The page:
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Mass Job Loss Connected To Suicidal Behavior

Teen Suicide

A new study out of Duke University shows there is a direct correlation between mass job layoffs and a spike in suicide-related behavior among girls and African American teenagers.

Anna Gassman-Pines found when 1 percent of a state’s working population lost their jobs, suicide-related behaviors increased by 2 to 3 percentage points among girls and black adolescents in the following year. 

Gassman-Pines is lead author of the study, "Effects of Statewide Job Losses on Adolescent Suicide-Related Behaviors."

The Duke Public Policy professor said African American teens are much more likely to be in families directly affected by job loss.

“And they’re also in families that have lower levels of wealth compared to their white counterparts," said Gassman-Pines.  "And so their families may be less likely to buffer them from the negative economic changes that are going on around them.”

And Gassman-Pines said job loss can be an unanticipated shock.  Suicide is the third most common cause of death among young people between 10 and 24 years old.

"Mental health professionals, teachers, coaches, other people that work with adolescents might want to be awware of the fact that even though these teens probably aren't the ones who lost jobs, they are never the less affected by job losses in their state."

The study analyzed a nationally representative survey of more than 400,000 adolescents from 1997 to 2009.

The study is published online in the American Journal of Public Health.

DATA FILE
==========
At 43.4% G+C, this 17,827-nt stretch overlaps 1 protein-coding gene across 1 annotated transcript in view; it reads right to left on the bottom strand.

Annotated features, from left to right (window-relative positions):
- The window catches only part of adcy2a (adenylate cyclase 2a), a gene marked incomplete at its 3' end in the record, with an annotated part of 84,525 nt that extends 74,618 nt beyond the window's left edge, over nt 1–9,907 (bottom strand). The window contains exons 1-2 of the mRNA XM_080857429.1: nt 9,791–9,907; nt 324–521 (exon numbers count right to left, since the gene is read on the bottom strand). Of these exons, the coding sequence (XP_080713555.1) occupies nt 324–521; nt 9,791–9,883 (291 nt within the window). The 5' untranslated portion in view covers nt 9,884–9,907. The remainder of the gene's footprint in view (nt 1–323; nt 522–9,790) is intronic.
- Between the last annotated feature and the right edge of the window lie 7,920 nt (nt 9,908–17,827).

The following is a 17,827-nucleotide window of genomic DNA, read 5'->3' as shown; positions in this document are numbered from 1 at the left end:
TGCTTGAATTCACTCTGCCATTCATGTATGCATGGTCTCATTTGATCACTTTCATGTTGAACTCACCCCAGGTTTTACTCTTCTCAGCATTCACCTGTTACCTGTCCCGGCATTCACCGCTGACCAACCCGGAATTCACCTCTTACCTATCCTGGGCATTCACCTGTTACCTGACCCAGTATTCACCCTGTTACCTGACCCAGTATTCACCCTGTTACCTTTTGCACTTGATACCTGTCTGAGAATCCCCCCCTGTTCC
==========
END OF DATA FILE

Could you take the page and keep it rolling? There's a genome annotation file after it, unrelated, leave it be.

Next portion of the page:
Leoneda Inge is the co-host of “Due South” – WUNC’s new daily radio show. The program takes a panoramic view of race, southern culture, politics and place – stories Leoneda has reported on for more than 20 years at WUNC – North Carolina Public Radio. Leoneda is the recipient of Gracie awards from the Alliance of Women in Media, awards from the Associated Press and the Radio, Television, Digital News Association (RTDNA). She was part of the WUNC team who won an Alfred I. DuPont Award for the series, “North Carolina Voices: Understanding Poverty.” In 2017, Leoneda was named “Journalist of Distinction” by the National Association of Black Journalists. Leoneda is a graduate of Florida A&M University (B.S.) and Columbia University (M.S) where she was a Knight-Bagehot Fellow in Economics & Business Journalism. Leoneda also studied Environmental Justice as a Knight-Wallace Fellow at The University of Michigan. Leoneda has produced stories from Milwaukee, Wisconsin to Mound Bayou, Mississippi. Her international reporting fellowships include trips to Berlin, Tokyo, Durban, South Africa and Seoul. Leoneda’s essay, “Everybody Is Cheering for You,” is in the book, “HBCU Made – A Celebration of the Black College Experience,” release date January 2024. Leoneda is the proud mother of two sons, Jean Christian and Teemer Seuline Barry.
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